Serenity, courage & wisdom
I strive for the serenity to accept what I cannot change, the courage to change what I can, and the wisdom to know the difference.
The following audio is a draft of the commentary on Step Twelve for the 5th edition of the Proactive 12 Steps. Please help improve it by sharing your comments.
See written transcript immediately below the audio player.
If you see this text instead of the image of a sound player, click on the link below to play the file from your computer.
Transcript (edited for clarity):
This wording is an adaptation of what is known as the Serenity Prayer. A theologian, Reinhold Niebuhr, initially wrote it. So it was very much intended as a prayer. However, thinking about it as a prayer distracts you from the way that it works.
If you just think of it as a prayer, you believe that these qualities of serenity, courage, and wisdom are going to be given to you by God. To push the logic to its extreme, you have to do nothing at all about it, but simply pray for it, and one day you will be changed. It will happen to you.
Now, that is not at all the spirit in which Reinhold Niebuhr wrote this. And it's not the spirit in which even the traditional Twelve Steps think of it. Keep in mind that most of the steps are bout ways to change attitude and behavior. The "prayer" part emphasizes to religious people how important it is: so important that they're asking God's help. If you don't believe in God, then you have to find a way to do it for yourself. And people who believe in God also believe in making an effort to help God help them. So the difference is not as big as it might seem at first.
So let's sidestep the notion of prayer and go into why these qualities are essential, and how they are at the heart of what the Twelve-step process is. It's right there from the very beginning. Remember that Step One of the Proactive 12 Steps is that "there is a big difference between who I want to be and what I do. I am stuck in what I do." So from the first step on, you are confronting the issue of what it is that you can change and what it is that you cannot change.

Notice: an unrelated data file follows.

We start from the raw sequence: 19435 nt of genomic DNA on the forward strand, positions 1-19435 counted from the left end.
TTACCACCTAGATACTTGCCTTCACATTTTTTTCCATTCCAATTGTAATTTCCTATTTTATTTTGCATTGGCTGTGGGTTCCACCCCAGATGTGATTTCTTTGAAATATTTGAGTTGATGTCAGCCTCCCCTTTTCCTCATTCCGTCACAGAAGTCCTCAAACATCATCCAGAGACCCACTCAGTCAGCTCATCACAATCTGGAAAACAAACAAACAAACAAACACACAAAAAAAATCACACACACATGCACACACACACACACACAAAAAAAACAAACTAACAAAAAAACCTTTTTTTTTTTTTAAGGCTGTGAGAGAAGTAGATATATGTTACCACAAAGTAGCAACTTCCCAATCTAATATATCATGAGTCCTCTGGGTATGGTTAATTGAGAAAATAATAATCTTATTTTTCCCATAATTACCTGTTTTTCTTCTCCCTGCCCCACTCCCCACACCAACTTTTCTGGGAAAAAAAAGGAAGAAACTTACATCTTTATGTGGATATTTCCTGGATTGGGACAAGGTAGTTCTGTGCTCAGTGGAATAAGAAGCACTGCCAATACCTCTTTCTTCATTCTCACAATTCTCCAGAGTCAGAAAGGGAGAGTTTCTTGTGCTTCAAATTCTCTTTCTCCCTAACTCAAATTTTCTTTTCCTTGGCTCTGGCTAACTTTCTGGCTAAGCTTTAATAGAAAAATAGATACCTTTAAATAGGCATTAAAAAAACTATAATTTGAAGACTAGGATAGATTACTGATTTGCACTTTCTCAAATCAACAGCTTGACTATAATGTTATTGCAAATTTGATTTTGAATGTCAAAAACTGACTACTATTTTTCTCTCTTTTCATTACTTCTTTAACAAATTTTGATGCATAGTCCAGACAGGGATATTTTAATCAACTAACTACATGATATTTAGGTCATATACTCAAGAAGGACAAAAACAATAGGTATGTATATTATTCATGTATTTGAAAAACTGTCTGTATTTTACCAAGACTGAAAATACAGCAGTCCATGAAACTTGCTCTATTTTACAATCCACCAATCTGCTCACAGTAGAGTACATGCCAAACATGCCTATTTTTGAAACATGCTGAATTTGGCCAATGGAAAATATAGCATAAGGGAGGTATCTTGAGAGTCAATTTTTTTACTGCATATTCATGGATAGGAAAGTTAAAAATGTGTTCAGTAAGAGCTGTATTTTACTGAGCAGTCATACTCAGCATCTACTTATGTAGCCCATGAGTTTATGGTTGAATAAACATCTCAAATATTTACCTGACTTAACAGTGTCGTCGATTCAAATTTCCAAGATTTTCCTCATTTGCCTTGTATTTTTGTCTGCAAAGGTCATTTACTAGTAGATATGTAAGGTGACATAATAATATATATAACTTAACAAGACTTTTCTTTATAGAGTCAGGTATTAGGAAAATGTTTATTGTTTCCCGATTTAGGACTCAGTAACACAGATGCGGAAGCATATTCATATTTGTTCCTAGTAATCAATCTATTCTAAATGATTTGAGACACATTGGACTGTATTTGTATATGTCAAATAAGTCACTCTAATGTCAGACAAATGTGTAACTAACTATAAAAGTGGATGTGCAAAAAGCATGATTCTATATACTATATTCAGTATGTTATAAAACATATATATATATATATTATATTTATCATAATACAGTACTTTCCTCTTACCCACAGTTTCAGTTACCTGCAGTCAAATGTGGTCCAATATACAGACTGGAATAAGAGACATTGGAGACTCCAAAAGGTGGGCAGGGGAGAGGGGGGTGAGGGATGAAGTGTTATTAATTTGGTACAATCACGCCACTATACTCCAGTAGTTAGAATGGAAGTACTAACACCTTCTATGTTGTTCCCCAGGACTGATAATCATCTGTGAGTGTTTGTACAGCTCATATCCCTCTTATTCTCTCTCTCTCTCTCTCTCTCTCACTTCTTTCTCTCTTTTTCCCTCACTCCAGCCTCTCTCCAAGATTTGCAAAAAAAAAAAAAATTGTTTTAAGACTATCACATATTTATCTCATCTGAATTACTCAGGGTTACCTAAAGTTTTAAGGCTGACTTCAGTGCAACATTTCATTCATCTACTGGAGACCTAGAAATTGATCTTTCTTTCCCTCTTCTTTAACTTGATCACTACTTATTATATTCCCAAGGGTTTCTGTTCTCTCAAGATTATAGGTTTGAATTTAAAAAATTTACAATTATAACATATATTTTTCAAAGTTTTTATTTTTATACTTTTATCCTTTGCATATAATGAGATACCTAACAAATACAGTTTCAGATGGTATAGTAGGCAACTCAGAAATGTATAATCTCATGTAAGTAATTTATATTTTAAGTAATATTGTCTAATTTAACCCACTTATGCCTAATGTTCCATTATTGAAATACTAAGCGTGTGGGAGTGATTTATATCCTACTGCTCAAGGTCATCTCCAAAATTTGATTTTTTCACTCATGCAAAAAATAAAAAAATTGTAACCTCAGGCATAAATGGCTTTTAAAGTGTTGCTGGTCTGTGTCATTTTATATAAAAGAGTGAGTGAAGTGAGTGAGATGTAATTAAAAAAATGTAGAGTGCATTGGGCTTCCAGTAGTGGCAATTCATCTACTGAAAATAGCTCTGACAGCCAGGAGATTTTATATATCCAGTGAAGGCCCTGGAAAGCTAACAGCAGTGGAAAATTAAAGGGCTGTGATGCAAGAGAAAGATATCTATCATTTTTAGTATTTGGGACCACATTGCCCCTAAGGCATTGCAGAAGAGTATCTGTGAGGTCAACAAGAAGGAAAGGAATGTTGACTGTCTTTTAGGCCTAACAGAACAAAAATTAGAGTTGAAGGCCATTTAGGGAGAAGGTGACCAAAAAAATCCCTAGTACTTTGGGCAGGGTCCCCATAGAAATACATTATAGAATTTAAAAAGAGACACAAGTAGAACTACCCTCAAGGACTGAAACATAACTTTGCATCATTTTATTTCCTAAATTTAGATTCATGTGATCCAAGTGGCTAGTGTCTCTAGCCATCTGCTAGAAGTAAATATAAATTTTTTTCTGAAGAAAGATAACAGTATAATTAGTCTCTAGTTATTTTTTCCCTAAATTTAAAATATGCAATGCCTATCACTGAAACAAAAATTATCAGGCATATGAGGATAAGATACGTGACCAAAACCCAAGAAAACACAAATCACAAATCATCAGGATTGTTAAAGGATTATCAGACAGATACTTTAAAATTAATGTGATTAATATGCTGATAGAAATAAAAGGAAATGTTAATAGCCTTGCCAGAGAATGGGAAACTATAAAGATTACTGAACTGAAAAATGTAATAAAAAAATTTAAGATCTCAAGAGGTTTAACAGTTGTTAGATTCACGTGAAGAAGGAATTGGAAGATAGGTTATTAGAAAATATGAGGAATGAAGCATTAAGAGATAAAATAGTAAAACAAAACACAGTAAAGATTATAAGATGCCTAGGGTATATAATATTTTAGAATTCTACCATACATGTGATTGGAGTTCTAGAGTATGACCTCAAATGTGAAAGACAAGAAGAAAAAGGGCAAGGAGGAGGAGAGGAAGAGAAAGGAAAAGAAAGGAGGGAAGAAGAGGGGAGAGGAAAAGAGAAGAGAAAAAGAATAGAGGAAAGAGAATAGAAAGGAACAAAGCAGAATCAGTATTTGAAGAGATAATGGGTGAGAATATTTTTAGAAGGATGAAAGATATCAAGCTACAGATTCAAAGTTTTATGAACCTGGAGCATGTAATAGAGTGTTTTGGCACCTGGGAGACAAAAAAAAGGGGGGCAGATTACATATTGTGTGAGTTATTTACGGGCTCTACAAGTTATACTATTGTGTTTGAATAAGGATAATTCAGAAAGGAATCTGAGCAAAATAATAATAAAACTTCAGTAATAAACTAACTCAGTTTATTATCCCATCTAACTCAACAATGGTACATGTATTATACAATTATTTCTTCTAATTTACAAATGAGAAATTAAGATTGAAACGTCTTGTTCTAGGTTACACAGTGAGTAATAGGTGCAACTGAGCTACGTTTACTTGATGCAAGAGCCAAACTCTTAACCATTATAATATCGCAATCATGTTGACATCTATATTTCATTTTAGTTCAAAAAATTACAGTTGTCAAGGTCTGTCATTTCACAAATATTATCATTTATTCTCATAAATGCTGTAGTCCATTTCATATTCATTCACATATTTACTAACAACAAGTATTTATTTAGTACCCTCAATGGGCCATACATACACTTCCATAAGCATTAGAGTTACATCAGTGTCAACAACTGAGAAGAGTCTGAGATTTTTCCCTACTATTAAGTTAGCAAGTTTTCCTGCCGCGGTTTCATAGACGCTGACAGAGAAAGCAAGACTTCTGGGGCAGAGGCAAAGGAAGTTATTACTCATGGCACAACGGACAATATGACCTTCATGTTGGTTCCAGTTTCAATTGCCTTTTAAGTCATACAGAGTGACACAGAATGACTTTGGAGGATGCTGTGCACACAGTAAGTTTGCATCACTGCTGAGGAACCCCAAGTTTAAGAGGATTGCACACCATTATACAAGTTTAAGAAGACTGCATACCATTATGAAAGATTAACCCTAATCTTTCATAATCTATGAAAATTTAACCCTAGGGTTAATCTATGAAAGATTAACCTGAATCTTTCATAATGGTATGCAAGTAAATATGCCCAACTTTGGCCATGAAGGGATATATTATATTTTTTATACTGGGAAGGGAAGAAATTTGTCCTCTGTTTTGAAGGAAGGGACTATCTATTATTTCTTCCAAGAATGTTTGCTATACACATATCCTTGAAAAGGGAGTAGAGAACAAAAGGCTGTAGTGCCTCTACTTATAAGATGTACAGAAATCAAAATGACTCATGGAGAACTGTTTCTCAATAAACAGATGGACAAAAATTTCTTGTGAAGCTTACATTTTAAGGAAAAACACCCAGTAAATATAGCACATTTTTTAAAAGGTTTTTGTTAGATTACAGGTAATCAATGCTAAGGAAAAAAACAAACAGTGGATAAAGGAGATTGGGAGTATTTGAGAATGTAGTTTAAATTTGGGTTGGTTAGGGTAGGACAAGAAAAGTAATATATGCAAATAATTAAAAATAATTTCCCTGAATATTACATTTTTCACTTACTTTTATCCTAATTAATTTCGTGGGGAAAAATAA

At the very beginning, in Step One, you are at least dimly aware that there is some difficulty in changing at all. Then you engage in this process to find out what it is that you can change, and what it is that you cannot change.
So what about serenity? Well, as you have discovered through this process, the change does not happen by forcing yourself to be somebody you're not. And it certainly does not occur by blaming yourself for the things you're not doing. Progress comes from deciding to understand what it is that is happening. So you're not forcing change from the very beginning. You have a sense of acceptance of what is.
"Acceptance of what is" is another way of stating: "accepting what you cannot change." Accepting means finding some degree of serenity with it. If you cannot change it, you're not going to keep banging your head against a wall. You're going to simply notice that this cannot be changed and figure out what it is that can be changed.
Finding serenity and acceptance does not mean that you are abandoning any hope of change. You are merely figuring out where you have a grip, some possibility of changing, and where you don't. You are orienting your efforts where there is a possibility.
Now, what about courage? Through this process, you have been figuring out that courage does not mean pushing yourself to do silly things. Courage does not mean jumping out of a tenth-floor window because you dare yourself to do that. If it doesn't work, if it's going to doom, it's not courage. It may be lore like stupidity.
What you have been figuring out is that courage lies in confronting your vulnerabilities, accepting them, and staying with them. Doing this is very different from bluster. It is much softer, but also much more intense, much more difficult. You're not avoiding feeling the difficulty, but you're learning to stay with it. You are giving yourself a chance to learn that you can stay with it. You allow yourself to learn that it will eventually get better as you stay with it.
What we are talking about here is the courage to remain emotionally present as you face your vulnerabilities, to learn from the discomfort, to grow from it. Not to close your eyes and ears and nose and force yourself to do something so unpleasant that you can only do it by avoiding being emotionally present.
And so now, what about wisdom? Well, this is wisdom that comes from experience, that is trial and error. Sometimes it might be possible to know what it is that you can change and you can't, but more often than not. It's not that easy to figure it out ahead of time. In some cases, it might be possible to see it as an outside observer, but it's difficult to grasp in a gut-level way, in a way that you can apply.
As you've been going through the 12 Steps, you have been giving yourself the chance to learn from experience. So the wisdom to know the difference is the wisdom that you gained from experience.
To gain wisdom, it has taken you the courage to confront tough situations. It has also taken the serenity to realize that there is no value in keeping banging your head against a wall. Time and again, you learned to redirect your efforts toward where there is more of a possibility of change.
As you gain experience with this process, you can better name its different aspects. Calling them serenity, courage, and wisdom helps you pinpoint what it is that you've been doing throughout this process. And it enables you to continue doing it as you go on with your life.
|© Demystifying mindfulness|